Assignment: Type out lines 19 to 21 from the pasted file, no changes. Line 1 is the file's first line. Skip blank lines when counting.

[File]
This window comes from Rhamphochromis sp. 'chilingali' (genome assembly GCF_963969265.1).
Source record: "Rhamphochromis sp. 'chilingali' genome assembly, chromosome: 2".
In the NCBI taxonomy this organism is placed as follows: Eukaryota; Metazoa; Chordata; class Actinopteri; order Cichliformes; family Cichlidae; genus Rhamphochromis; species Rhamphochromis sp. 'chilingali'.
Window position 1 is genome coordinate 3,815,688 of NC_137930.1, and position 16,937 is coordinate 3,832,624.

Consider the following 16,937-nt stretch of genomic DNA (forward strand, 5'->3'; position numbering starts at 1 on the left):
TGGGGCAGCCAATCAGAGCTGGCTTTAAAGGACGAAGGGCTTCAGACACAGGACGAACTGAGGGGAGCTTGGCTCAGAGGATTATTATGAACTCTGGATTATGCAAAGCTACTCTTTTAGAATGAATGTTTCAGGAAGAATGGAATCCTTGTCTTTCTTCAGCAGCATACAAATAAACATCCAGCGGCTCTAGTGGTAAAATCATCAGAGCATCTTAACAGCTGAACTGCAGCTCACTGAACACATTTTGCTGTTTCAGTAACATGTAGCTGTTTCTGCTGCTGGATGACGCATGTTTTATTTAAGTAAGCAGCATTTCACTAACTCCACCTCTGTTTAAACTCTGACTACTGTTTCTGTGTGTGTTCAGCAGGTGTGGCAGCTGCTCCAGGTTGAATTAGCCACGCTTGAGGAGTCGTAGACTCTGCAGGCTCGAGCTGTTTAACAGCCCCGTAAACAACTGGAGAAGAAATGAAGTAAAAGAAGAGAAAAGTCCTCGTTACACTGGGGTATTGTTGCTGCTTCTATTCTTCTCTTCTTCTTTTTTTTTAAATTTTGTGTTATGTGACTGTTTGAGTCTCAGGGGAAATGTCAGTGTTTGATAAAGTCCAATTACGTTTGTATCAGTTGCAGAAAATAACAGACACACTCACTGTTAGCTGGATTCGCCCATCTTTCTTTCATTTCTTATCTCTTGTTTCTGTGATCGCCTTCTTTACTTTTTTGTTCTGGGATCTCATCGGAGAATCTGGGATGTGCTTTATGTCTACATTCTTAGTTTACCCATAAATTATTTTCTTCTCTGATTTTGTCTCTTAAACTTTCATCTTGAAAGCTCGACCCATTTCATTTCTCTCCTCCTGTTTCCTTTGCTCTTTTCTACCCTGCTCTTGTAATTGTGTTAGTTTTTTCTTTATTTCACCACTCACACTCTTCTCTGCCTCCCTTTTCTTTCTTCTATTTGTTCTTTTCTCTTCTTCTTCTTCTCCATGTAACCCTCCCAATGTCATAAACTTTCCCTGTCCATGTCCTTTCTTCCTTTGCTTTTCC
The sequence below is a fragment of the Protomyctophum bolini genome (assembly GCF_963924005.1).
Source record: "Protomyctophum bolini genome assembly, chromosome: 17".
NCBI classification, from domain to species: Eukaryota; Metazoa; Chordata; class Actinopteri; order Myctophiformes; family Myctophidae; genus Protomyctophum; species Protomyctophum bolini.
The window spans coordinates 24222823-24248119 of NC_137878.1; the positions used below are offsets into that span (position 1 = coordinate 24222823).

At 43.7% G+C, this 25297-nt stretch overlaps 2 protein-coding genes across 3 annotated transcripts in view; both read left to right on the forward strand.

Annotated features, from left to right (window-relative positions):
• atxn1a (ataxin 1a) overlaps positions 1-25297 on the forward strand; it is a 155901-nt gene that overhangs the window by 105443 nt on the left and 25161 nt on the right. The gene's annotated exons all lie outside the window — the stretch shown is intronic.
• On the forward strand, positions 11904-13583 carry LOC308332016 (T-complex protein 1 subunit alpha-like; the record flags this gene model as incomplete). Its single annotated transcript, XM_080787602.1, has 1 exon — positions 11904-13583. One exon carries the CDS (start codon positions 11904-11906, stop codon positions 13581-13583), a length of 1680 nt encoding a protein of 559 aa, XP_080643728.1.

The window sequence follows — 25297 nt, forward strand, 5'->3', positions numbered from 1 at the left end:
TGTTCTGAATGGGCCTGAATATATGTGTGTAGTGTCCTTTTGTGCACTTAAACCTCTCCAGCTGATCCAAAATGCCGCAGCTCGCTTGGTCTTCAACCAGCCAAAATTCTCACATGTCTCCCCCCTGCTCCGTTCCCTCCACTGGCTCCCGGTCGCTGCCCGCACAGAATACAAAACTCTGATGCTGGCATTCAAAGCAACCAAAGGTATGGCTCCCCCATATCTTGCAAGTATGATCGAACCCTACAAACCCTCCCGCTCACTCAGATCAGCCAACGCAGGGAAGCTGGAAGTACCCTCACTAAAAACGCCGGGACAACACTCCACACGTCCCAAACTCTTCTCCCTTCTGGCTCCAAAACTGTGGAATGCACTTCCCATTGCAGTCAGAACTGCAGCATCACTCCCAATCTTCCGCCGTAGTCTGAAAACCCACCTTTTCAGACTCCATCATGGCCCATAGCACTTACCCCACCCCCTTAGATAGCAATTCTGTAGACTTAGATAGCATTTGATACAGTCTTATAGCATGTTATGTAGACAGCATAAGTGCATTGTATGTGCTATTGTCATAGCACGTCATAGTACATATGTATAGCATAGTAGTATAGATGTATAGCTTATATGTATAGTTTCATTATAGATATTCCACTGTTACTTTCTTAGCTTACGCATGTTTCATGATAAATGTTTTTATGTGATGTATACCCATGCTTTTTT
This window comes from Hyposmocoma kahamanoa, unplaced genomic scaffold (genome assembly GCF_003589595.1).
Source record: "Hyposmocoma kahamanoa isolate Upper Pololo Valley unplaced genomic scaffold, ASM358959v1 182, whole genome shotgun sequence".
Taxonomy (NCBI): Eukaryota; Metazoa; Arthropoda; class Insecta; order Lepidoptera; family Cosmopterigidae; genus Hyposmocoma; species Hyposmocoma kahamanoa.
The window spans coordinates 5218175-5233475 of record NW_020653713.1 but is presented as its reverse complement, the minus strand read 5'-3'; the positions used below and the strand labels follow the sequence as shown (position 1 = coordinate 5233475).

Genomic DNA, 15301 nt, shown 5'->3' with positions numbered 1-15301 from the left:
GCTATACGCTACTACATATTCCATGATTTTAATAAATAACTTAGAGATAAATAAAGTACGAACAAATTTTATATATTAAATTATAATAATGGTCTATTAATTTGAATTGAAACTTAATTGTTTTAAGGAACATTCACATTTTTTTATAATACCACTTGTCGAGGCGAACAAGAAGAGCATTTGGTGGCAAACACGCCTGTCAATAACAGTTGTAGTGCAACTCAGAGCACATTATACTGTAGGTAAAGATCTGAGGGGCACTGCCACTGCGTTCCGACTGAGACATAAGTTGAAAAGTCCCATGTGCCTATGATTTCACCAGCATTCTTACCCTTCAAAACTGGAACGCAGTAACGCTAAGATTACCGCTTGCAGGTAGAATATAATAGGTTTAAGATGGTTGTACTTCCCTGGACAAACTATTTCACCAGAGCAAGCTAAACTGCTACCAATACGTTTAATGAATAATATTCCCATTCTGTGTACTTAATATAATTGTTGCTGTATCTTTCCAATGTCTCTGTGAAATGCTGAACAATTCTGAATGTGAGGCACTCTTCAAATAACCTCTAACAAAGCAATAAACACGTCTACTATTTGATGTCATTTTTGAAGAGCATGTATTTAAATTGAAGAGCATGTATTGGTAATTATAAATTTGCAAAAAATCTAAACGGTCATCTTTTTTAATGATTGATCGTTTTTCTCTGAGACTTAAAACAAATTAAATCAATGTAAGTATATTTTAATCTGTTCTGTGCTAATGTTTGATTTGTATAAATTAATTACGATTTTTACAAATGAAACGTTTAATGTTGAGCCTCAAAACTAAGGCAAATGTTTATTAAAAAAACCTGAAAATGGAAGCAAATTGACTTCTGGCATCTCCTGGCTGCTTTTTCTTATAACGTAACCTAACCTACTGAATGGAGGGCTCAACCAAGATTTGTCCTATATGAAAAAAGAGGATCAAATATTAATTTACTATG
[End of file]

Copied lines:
Taxonomy (NCBI): Eukaryota; Metazoa; Arthropoda; class Insecta; order Lepidoptera; family Cosmopterigidae; genus Hyposmocoma; species Hyposmocoma kahamanoa.
The window spans coordinates 5218175-5233475 of record NW_020653713.1 but is presented as its reverse complement, the minus strand read 5'-3'; the positions used below and the strand labels follow the sequence as shown (position 1 = coordinate 5233475).

Genomic DNA, 15301 nt, shown 5'->3' with positions numbered 1-15301 from the left: